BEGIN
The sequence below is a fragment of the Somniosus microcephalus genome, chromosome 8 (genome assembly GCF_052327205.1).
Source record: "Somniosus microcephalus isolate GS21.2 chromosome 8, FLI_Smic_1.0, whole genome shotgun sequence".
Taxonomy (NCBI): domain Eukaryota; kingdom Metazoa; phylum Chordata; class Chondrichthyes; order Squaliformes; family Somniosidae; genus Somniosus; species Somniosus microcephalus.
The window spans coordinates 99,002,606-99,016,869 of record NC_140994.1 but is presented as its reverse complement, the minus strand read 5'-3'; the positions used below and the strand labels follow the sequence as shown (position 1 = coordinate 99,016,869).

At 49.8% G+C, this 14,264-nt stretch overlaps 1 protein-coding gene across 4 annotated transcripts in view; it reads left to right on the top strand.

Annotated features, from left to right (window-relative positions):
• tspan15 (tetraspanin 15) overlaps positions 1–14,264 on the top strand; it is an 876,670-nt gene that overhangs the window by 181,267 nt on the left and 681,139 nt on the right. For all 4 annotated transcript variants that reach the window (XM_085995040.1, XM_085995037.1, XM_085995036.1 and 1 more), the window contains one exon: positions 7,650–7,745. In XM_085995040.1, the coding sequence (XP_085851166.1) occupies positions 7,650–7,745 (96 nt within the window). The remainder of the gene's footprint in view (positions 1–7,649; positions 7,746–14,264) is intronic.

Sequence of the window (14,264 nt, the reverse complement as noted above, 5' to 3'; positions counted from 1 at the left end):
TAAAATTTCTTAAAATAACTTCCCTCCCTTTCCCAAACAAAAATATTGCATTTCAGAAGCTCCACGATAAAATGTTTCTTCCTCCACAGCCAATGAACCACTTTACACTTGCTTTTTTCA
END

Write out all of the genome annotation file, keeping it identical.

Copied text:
The sequence below is a fragment of the Somniosus microcephalus genome, chromosome 8 (genome assembly GCF_052327205.1).
Source record: "Somniosus microcephalus isolate GS21.2 chromosome 8, FLI_Smic_1.0, whole genome shotgun sequence".
Taxonomy (NCBI): domain Eukaryota; kingdom Metazoa; phylum Chordata; class Chondrichthyes; order Squaliformes; family Somniosidae; genus Somniosus; species Somniosus microcephalus.
The window spans coordinates 99,002,606-99,016,869 of record NC_140994.1 but is presented as its reverse complement, the minus strand read 5'-3'; the positions used below and the strand labels follow the sequence as shown (position 1 = coordinate 99,016,869).

At 49.8% G+C, this 14,264-nt stretch overlaps 1 protein-coding gene across 4 annotated transcripts in view; it reads left to right on the top strand.

Annotated features, from left to right (window-relative positions):
• tspan15 (tetraspanin 15) overlaps positions 1–14,264 on the top strand; it is an 876,670-nt gene that overhangs the window by 181,267 nt on the left and 681,139 nt on the right. For all 4 annotated transcript variants that reach the window (XM_085995040.1, XM_085995037.1, XM_085995036.1 and 1 more), the window contains one exon: positions 7,650–7,745. In XM_085995040.1, the coding sequence (XP_085851166.1) occupies positions 7,650–7,745 (96 nt within the window). The remainder of the gene's footprint in view (positions 1–7,649; positions 7,746–14,264) is intronic.

Sequence of the window (14,264 nt, the reverse complement as noted above, 5' to 3'; positions counted from 1 at the left end):
TAAAATTTCTTAAAATAACTTCCCTCCCTTTCCCAAACAAAAATATTGCATTTCAGAAGCTCCACGATAAAATGTTTCTTCCTCCACAGCCAATGAACCACTTTACACTTGCTTTTTTCA